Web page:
Democratic Texas state senator Wendy Davis blew up Twitter as she attempted an all-day filibuster to stop a bill that would outlaw abortions after 20 weeks and effectively shut down most abortion clinics in the state, aiming to run out the clock of the legislative session at midnight. But Texas Republicans successfully challenged Davis's filibuster—claiming she strayed from the topic—and attempted an eleventh-hour vote anyway. Or, as Democrats saw it, a thirteenth hour vote that wasn't legal.

With minutes left before the session closed at midnight, the gallery erupted in cheers to try drowning out a roll call and thwart the vote. (Without a doubt, it was the most exciting impromptu direct action I've ever seen/heard/teared up watching.) But whether protesters succeeded is still in dispute. For their part, the AP claims the bill passed:

Texas Republicans have passed new abortion restrictions expected to close almost every abortion clinic in the nation's second most populous state.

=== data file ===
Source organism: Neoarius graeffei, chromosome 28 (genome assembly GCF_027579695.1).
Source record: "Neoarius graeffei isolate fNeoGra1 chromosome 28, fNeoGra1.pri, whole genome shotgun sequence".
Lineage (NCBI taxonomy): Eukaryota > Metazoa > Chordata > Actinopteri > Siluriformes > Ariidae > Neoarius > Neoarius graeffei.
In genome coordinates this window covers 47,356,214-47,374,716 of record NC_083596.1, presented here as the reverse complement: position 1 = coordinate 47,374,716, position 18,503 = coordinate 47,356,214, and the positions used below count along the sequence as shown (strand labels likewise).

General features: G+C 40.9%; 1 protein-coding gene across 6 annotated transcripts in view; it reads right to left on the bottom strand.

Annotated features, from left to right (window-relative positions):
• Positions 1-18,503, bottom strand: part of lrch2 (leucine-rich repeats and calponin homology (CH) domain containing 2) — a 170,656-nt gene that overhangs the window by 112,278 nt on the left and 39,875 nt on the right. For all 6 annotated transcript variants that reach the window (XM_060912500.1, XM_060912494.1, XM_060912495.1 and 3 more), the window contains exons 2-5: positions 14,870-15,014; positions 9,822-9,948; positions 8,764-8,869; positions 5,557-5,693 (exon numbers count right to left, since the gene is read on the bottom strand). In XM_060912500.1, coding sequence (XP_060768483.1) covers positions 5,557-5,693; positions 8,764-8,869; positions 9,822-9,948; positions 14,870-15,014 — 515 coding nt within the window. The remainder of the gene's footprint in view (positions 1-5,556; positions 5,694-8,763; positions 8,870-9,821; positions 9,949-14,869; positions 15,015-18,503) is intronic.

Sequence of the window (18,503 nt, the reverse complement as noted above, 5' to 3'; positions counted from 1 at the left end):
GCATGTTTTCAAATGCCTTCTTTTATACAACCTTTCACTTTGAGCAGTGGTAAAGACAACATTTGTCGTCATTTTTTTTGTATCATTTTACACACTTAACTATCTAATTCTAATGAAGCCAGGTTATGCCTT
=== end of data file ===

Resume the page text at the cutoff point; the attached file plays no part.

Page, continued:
The Republican-controlled House voted for the bill while hundreds of protesters screamed from the gallery. Reporters and Democrats saw the voting begin after midnight, but Lt. Gov. David Dewhurst said it began just before.

Everyone watching—and tweeting—seemed to see the vote happen after midnight, after the session had ended. The AP's Chris Tomlinson nods to a constitutional challenge being settled by an official computer. Meanwhile, Mike Ward, a reporter for the Austin American-Statesman, says the senate still remains in session while troopers take charge of the protesters:



UPDATE at 11:15 PM: As folks in comments—and the Twitteverse—point out, the Texas legislature's website time record was changed. First it showed a vote after midnight, and then, presto, it showed the vote occurred before midnight. After the jump, video of when the cheering began.

The gallery erupted (and didn't stop screaming) after a female senator who was apparently being ignored by the men in the senate took the floor seeking parliamentary order. She asked, "At what point must a female senator raise her hand or her voice to be recognized over her male colleagues in the room?" Then everyone went nuts: